As someone who constantly goes back and forth between shooting and launching it on my computer, the luxury of having an SD card slot right on the front is an instant win. I recreated this for my current workspace using a Thunderbolt docking station – which was around $300 at the time.

The Mac Studio offers the same benefits as my current Thunderbolt dock. I can connect my monitor, hard drives and speakers from the back and have a clean, wireless desktop.

I also like its minimalist design – it’s small for a professional desktop machine. There was a time when I literally packed my 5K iMac in its box and took it with me on trips. The Mac Studio is the perfect size to stash in your carry-on or pelican case and use as a portable machine. Grab a portable monitor and I’ll see you at the Delta Lounge.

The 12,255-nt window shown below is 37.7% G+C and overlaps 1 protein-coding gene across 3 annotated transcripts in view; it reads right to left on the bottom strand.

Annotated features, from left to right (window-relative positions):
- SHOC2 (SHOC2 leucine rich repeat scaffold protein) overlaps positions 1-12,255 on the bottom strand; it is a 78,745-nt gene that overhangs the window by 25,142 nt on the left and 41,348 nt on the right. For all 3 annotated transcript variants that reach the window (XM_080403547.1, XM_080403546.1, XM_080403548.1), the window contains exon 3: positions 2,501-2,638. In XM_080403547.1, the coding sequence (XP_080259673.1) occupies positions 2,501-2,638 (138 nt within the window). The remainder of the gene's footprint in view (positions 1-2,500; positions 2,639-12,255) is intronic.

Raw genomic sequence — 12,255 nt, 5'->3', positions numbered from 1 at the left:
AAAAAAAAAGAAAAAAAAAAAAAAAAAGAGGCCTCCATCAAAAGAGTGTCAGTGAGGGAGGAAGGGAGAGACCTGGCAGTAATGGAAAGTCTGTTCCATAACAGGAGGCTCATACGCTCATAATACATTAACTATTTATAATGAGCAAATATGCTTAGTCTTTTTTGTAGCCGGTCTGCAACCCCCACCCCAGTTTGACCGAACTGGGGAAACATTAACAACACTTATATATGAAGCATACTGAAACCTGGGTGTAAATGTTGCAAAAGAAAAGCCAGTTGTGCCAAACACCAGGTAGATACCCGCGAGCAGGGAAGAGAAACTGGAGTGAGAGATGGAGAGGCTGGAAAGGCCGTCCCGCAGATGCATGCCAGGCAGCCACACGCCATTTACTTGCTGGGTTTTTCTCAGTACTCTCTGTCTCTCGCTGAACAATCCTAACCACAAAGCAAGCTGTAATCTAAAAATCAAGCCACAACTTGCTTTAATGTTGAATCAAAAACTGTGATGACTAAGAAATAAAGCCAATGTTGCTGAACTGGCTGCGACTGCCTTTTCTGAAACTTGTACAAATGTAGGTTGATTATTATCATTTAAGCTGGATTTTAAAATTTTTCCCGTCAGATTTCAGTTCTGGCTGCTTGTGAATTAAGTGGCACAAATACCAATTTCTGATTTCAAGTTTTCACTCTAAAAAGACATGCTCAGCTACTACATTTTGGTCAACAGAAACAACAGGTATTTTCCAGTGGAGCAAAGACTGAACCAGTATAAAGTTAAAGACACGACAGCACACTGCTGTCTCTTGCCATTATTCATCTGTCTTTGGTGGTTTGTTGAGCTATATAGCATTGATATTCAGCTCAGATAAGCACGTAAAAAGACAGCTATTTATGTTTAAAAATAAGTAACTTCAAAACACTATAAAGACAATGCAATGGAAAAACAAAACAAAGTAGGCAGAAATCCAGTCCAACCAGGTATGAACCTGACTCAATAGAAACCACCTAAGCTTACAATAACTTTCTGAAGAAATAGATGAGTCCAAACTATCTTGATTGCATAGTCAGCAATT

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The 27-inch Studio Display offers ample workspace for video editing.

Marta Franco/CNET

What about the Studio view?

When The Studio Display was first announced I was very excited, but since then my excitement has faded. It costs $1,600, significantly less than Apple’s Pro XDR display, which starts at $5,000 and sadly adds another $1,000 for the stand. Still, I don’t think the Studio Display offers enough value, especially when compared to other monitors on the market.

Yes, the Studio Display includes a stand, which is a good start, but it doesn’t have a height adjustment by default. After sitting down for an editing session with it, it felt too low and I found myself wringing my neck. I prefer to look slightly upwards or directly at my monitor. Personally, I would replace the stand with the VESA mount (at no extra cost) and attach it to a monitor arm. The other option available is a stand with height adjustment, but that costs $400 more.